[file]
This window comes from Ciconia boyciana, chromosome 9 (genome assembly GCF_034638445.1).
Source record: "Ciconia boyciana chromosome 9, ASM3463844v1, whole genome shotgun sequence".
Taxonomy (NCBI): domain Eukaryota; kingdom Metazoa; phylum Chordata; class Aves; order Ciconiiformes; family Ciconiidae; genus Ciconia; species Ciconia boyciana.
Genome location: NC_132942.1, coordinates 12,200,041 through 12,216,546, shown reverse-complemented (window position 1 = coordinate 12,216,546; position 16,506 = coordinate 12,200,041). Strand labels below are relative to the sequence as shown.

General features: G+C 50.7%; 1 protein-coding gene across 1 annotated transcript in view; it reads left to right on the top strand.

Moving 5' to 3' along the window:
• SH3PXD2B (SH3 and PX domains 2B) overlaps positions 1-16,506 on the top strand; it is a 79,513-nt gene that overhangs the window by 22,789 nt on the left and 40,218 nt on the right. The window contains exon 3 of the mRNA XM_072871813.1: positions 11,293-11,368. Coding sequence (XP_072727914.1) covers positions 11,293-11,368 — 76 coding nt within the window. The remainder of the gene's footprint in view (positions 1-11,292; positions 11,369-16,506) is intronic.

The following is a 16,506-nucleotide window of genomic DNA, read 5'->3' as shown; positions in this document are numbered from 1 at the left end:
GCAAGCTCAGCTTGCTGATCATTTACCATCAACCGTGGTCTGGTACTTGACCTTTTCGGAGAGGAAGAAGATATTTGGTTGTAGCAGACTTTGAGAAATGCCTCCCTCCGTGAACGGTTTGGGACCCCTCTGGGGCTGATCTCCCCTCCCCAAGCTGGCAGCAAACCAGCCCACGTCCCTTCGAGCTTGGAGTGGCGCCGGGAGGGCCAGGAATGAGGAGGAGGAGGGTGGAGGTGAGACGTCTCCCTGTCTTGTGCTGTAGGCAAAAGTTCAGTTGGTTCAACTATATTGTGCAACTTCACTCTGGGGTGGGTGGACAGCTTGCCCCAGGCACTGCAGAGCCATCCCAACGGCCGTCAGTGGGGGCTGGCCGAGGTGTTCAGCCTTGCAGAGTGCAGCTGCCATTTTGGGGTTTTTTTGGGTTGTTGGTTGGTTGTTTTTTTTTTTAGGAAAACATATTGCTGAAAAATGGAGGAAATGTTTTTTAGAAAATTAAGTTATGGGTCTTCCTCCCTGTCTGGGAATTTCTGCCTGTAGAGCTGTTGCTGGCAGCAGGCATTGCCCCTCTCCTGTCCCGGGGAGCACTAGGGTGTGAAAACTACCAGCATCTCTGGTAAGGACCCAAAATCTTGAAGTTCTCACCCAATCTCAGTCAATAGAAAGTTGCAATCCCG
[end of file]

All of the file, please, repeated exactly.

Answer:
This window comes from Ciconia boyciana, chromosome 9 (genome assembly GCF_034638445.1).
Source record: "Ciconia boyciana chromosome 9, ASM3463844v1, whole genome shotgun sequence".
Taxonomy (NCBI): domain Eukaryota; kingdom Metazoa; phylum Chordata; class Aves; order Ciconiiformes; family Ciconiidae; genus Ciconia; species Ciconia boyciana.
Genome location: NC_132942.1, coordinates 12,200,041 through 12,216,546, shown reverse-complemented (window position 1 = coordinate 12,216,546; position 16,506 = coordinate 12,200,041). Strand labels below are relative to the sequence as shown.

General features: G+C 50.7%; 1 protein-coding gene across 1 annotated transcript in view; it reads left to right on the top strand.

Moving 5' to 3' along the window:
• SH3PXD2B (SH3 and PX domains 2B) overlaps positions 1-16,506 on the top strand; it is a 79,513-nt gene that overhangs the window by 22,789 nt on the left and 40,218 nt on the right. The window contains exon 3 of the mRNA XM_072871813.1: positions 11,293-11,368. Coding sequence (XP_072727914.1) covers positions 11,293-11,368 — 76 coding nt within the window. The remainder of the gene's footprint in view (positions 1-11,292; positions 11,369-16,506) is intronic.

The following is a 16,506-nucleotide window of genomic DNA, read 5'->3' as shown; positions in this document are numbered from 1 at the left end:
GCAAGCTCAGCTTGCTGATCATTTACCATCAACCGTGGTCTGGTACTTGACCTTTTCGGAGAGGAAGAAGATATTTGGTTGTAGCAGACTTTGAGAAATGCCTCCCTCCGTGAACGGTTTGGGACCCCTCTGGGGCTGATCTCCCCTCCCCAAGCTGGCAGCAAACCAGCCCACGTCCCTTCGAGCTTGGAGTGGCGCCGGGAGGGCCAGGAATGAGGAGGAGGAGGGTGGAGGTGAGACGTCTCCCTGTCTTGTGCTGTAGGCAAAAGTTCAGTTGGTTCAACTATATTGTGCAACTTCACTCTGGGGTGGGTGGACAGCTTGCCCCAGGCACTGCAGAGCCATCCCAACGGCCGTCAGTGGGGGCTGGCCGAGGTGTTCAGCCTTGCAGAGTGCAGCTGCCATTTTGGGGTTTTTTTGGGTTGTTGGTTGGTTGTTTTTTTTTTTAGGAAAACATATTGCTGAAAAATGGAGGAAATGTTTTTTAGAAAATTAAGTTATGGGTCTTCCTCCCTGTCTGGGAATTTCTGCCTGTAGAGCTGTTGCTGGCAGCAGGCATTGCCCCTCTCCTGTCCCGGGGAGCACTAGGGTGTGAAAACTACCAGCATCTCTGGTAAGGACCCAAAATCTTGAAGTTCTCACCCAATCTCAGTCAATAGAAAGTTGCAATCCCG